At the global level, the risk of biodiversity loss, abandonment of agricultural land and its degradation has become one of the important issues of sustainable agricultural and rural development. Also, a responsible attitude towards soil fertility is important for overall sustainable economic development. Without the major resource on which agriculture is based, its long-term sustainable development will not be possible. Soil erosion and excessive use of chemicals are particularly dangerous for the preservation of agricultural land. Land is a renewable natural resource. However, restoration is much slower than land degradation and fertility loss (Kelam, 2016).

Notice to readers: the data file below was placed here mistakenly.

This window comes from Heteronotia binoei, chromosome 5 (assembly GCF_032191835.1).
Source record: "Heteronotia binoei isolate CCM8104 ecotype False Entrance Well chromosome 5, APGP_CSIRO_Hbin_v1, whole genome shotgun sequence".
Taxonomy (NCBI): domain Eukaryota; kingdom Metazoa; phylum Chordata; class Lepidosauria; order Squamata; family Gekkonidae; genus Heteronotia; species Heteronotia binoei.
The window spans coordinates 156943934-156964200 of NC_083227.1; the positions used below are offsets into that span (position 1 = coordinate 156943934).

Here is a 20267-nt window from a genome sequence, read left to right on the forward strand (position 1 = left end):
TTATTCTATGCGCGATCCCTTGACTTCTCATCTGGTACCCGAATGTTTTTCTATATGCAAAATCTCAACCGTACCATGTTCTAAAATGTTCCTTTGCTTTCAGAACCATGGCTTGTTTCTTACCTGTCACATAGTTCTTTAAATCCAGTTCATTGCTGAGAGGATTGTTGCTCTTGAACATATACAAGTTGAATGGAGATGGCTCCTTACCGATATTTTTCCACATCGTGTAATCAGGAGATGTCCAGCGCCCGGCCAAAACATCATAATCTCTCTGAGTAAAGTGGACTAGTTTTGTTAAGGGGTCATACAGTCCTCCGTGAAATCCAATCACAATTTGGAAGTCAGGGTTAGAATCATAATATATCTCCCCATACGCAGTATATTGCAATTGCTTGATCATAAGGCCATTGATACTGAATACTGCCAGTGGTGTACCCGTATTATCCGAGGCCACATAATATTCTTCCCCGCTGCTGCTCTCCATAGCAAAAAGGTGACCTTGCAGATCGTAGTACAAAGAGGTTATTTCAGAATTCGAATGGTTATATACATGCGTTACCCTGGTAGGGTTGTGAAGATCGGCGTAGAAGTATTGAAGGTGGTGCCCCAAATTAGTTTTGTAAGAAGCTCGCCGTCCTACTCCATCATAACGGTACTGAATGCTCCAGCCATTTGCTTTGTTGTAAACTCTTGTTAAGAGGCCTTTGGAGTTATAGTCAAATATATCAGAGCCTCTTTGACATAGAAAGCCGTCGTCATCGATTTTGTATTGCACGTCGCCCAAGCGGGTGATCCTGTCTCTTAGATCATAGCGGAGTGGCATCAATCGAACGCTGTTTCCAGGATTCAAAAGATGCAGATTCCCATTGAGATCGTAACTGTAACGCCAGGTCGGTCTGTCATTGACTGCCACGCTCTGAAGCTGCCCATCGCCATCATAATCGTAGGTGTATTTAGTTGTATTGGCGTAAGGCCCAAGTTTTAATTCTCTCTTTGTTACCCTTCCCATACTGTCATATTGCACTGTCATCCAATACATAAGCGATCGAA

Monoculture is a form of production that is often seen in collision with the principles of sustainability. This is the practice of growing the same culture in the same field, from year to year. The risks of monoculture farming arise because the obtained products are used mainly in industrial production. Intensive agricultural practices such as monoculture and simplified two-crop rotation systems threaten ecosystem services essential for crop production, reduce agricultural productivity and cause adverse effects on the environment (Wang et al., 2021). Furthermore, monoculture represents one of the practices of intensive agricultural production, which endangers land quality and leads to land degradation. Due to the industrialization of agricultural production, which includes mechanization of farms, intensive use of pesticides and fertilizers, specialization of farms and improved transport network, there has been a spatial concentration of certain types of crops and loss of crop diversity (Crossley et al., 2020). This production depletes nutrients from the soil making it less productive, reduces organic matter in the soil and can cause significant erosion. In addition to soil degradation, monocultures have a detrimental effect on surface and groundwater, as they can cause contamination due to runoff of nutrients and agricultural chemicals (Wang et al., 2021). Monoculture production is in conflict with certain economic principles too. It is clear that above-average profitability can be achieved in this way, but it is not in line with the principles of risk diversification.